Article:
Instead of a kale roller coaster, Fame Island will now become “home” to something far more troubling: an illegal alien. Photo credit

“Since my arrival on your Holy Day, I have been dwelling in my spacecraft, parked beneath the Hoarder Street Bridge,” said Alien ϨΔиϮα. “Beautiful spot, I say. But I am told that beneath a bridge is not the traditional place to make one’s home in this community.”

“Additionally, the police kept leaving me these attractive orange notes,” continued Alien ϨΔиϮα, “which I now know to be parking tickets. I had collected 38 of them before their true meaning and purpose were revealed to me by an amicable couple walking their dog nearby.”

Neighbors say they don’t want to look across the Harborception and see some shiny metal space-house sticking out above the trees.

“Not only is it ugly – it could blind someone if the sun reflects off it at the wrong angle!” said one neighbor. “And if you thought Zohn’s upcycled kale was a bad building material, imagine the impact a huge metal structure would have on stormwater runoff.”

Donne thought the neighbors were overreacting – “As usual,” he said.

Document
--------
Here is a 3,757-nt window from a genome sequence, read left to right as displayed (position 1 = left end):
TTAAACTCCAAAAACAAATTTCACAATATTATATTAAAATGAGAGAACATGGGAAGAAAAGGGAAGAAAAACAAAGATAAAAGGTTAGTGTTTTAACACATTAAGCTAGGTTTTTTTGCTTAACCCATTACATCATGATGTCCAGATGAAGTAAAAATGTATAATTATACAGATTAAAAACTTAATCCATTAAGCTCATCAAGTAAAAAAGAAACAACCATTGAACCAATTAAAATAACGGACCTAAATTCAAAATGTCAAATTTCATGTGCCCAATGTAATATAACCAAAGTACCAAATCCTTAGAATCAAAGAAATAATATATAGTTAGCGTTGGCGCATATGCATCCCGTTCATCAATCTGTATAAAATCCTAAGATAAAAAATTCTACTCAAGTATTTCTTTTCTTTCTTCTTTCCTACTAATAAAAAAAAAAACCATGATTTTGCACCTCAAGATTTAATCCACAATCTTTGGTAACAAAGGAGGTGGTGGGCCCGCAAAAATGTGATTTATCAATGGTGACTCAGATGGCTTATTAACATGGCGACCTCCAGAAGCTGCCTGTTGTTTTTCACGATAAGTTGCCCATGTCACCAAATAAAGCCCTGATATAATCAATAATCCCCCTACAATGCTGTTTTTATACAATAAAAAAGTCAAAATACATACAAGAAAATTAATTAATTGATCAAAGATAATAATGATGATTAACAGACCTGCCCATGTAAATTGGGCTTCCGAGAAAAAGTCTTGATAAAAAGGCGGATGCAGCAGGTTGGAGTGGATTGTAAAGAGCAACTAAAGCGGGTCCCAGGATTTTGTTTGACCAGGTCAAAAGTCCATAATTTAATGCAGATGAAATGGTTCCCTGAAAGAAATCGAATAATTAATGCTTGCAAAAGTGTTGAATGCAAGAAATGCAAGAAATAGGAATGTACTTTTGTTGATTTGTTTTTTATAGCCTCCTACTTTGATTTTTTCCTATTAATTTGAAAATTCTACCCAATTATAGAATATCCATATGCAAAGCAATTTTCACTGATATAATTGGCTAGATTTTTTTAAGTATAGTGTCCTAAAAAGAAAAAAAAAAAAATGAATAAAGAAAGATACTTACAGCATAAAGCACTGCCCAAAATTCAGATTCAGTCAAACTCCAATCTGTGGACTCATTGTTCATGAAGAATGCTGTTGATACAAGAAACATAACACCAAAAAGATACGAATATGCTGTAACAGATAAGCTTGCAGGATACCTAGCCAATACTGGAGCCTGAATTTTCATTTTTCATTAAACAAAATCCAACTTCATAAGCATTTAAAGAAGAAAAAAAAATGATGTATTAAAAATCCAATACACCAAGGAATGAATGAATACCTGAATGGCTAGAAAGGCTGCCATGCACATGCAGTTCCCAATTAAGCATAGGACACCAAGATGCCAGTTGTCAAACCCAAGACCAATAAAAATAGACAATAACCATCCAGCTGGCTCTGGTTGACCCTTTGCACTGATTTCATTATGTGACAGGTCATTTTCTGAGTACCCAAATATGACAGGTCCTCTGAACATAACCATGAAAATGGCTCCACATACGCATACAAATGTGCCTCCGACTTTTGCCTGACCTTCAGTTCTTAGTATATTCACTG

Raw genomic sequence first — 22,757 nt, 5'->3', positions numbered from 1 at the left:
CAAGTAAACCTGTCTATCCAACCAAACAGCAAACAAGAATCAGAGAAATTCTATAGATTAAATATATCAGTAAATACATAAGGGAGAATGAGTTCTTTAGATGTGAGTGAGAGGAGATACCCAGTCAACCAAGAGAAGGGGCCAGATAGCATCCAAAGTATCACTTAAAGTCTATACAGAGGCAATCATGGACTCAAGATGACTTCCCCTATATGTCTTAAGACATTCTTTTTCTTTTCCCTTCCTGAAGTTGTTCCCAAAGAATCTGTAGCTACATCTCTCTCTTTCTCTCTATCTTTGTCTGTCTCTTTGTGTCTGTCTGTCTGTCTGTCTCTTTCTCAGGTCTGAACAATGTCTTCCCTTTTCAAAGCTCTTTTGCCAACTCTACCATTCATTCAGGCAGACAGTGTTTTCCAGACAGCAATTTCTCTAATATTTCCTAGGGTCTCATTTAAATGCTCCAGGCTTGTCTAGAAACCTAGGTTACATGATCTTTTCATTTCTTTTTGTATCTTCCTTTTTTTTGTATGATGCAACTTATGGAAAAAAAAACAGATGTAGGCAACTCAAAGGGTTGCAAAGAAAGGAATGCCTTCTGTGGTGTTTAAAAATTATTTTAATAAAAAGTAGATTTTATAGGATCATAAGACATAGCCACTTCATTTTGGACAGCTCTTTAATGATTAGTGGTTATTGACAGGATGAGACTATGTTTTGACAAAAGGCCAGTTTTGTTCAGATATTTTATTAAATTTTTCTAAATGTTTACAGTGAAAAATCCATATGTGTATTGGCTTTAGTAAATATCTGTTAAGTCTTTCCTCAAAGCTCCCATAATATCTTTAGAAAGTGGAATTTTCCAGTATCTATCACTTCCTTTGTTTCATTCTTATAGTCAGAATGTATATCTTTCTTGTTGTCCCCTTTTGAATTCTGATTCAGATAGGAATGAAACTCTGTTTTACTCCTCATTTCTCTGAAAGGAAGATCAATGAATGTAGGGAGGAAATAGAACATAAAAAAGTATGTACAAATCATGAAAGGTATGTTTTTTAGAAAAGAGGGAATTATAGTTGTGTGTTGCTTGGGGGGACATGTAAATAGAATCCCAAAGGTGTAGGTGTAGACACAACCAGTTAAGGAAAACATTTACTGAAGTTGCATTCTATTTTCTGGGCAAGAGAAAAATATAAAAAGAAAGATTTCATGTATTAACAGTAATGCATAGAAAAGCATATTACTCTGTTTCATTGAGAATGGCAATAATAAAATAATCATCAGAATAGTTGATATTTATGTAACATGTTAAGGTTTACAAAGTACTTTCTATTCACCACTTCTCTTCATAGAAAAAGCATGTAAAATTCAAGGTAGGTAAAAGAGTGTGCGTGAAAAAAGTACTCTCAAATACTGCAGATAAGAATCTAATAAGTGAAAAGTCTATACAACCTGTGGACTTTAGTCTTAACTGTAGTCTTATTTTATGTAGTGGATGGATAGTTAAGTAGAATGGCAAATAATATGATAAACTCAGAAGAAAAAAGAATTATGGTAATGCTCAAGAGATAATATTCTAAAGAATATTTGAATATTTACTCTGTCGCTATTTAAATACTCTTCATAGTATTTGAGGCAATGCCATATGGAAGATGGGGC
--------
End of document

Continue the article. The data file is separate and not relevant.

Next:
“I’ve spoken with ϨΔиϮα and he doesn’t intend anything so grandiose,” said Donne. “If the neighbors would just speak to him and give him a chance, they’d know that. ϨΔиϮα is working with a skilled local architect to design a home big enough for himself and, maybe one day, a dog. It’s exactly what they were trying to get me to do with the property.”

Donne said he felt kind of bad about handing off the neighbor problem to the new guy in town.

“He won’t know what hit him,” said Donne. “But he was the only one who made an offer on the property, and my family and I needed to wash our hands of it.”

The Guardians of the Ocean, Shore, and Harbor (GOSH), the committee that approves or denies projects that could impact the wetlands, is “cautiously optimistic” about ϨΔиϮα’s application.

“Like everyone in town, we’d love to see an end to the controversy over Fame Island,” the chairperson said in a statement.

Look for more on this issue in an upcoming edition of the Paroder.

This article is a parody. Read the original story from the Cohasset Mariner.